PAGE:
The first thing we need to ask to understand the 5 years argument is : What changes when market conditions change ? When you analyze any trading instrument and look for changes in the different quantitative characteristics of the market you will notice that changes in market conditions are usually accompanied by changes in volume. This happens mainly because market participants trade more under rough market conditions and less and more orderly under growing market conditions. In the end what you have in an economic cycle is a series of cycles in volume. Since volume is proportional volatility (which is just a way to measure the length of the movements within an instrument) we find that volatility changes as market conditions change. Generally markets in which the economy is growing are steady and quite non volatile while markets where there is a lot of economic turmoil are extremely volatile.
If we then consider that changes in market conditions correspond to changes in volatility then in order to have a sufficient variety of market conditions for the evaluation of a trading strategy we need to have a large enough amount of change in longer term volatility. When you look at the daily or weekly charts of any given instrument, you will notice that volatility within most years tends to change very little while periods of 5 years usually contain large changes in volatility. The graph shown below of the EUR/USD weekly chart clearly shows you the changes in volatility during the past 10 years (as the 14 period ATR indicator). You can see how any given one year period has an almost static volatility while periods of several years, especially 5, have large changes in volatility.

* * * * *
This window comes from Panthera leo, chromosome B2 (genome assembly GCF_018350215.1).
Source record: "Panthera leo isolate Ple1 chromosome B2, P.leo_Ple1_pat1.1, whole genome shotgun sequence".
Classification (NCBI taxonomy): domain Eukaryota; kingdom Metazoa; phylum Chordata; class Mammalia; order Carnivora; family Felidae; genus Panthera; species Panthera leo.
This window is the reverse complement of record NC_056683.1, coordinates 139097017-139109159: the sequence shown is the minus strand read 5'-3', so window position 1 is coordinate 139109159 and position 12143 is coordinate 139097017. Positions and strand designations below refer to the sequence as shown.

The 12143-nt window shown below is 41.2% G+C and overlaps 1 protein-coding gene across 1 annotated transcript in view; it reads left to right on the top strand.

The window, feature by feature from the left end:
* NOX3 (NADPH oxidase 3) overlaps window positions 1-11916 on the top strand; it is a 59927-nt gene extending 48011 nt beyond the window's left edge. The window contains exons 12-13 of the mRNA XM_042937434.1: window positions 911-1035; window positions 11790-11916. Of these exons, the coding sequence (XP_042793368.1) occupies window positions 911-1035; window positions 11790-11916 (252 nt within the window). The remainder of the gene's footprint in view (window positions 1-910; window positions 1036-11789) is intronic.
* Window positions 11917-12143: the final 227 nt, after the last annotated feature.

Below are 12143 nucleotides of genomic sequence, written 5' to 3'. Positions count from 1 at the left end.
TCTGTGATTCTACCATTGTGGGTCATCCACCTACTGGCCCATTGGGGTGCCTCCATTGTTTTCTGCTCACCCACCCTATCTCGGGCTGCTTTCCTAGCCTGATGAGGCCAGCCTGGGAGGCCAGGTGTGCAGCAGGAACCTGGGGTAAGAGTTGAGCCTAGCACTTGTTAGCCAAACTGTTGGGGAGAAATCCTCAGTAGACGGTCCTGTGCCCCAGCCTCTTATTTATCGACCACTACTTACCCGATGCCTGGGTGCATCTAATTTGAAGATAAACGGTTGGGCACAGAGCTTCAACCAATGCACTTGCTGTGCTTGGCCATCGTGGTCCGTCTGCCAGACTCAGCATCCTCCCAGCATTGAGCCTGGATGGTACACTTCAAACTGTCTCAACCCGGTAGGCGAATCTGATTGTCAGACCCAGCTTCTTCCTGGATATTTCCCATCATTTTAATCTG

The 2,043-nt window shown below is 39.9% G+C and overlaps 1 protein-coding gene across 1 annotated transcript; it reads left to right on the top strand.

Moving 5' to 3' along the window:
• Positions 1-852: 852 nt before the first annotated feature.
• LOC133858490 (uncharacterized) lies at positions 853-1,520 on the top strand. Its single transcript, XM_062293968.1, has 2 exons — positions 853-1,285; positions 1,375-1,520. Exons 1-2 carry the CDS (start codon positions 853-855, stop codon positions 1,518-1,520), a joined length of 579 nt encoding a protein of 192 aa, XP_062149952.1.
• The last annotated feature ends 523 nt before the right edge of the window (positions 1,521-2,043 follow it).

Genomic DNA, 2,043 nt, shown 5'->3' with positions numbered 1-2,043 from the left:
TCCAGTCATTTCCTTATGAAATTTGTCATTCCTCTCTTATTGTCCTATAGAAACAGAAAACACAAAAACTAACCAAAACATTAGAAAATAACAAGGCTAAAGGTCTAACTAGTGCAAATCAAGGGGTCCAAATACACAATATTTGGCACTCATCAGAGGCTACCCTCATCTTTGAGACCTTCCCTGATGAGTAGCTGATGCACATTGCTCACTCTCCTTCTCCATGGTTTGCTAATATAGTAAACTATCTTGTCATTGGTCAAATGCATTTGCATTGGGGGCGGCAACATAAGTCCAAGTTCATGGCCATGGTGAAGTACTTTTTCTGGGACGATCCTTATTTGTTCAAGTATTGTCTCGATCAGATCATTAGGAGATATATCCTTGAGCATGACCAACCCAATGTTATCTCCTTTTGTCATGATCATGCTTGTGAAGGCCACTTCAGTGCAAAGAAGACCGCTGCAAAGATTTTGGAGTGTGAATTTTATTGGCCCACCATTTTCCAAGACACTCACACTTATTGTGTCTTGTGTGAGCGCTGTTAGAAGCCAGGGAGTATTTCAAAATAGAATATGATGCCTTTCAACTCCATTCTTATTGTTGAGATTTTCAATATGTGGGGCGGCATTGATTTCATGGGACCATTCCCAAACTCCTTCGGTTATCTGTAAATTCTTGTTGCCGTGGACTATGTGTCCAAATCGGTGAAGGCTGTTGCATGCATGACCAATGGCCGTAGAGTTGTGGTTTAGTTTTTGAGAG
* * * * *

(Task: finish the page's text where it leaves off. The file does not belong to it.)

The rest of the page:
The period of 5 years comes from an analysis about these variations in volatility. If we take a look at any instrument and consider the time it takes for an instrument to go from its average level of volatility to a new high and a new low and return to the original level we find that this period is roughly 5 years (like how it is shown above). This means that after a period of five years there is a large amount of different market conditions that a system needs to tackle if it wants to be successful. Therefore a system that survives to testing periods of more than 5 years has a high like hood of surviving to changes in market conditions in the future since it contains – within itself – the capability to adapt to changes in market conditions.
Of course, a 5 years period does not implicitly guarantee that any given system will be able to achieve success in the future since the market can change further or at a faster phase than what the system sustained during that 5 year testing period. However it is true that to survive profitably through such a long period a system needs to have some degree of adaptability that is not necessary to survive to shorter testing periods when hardly any changes in volatility happen during most years. It is for this reason that evaluation of strategies through prolonged periods of time is necessary since short tests of just a few years may only show how the system behaves under some very specific market scenarios. Of course, the longer the period you use for your tests and the larger the overall chances in volatility, the more robust your system will need to be.
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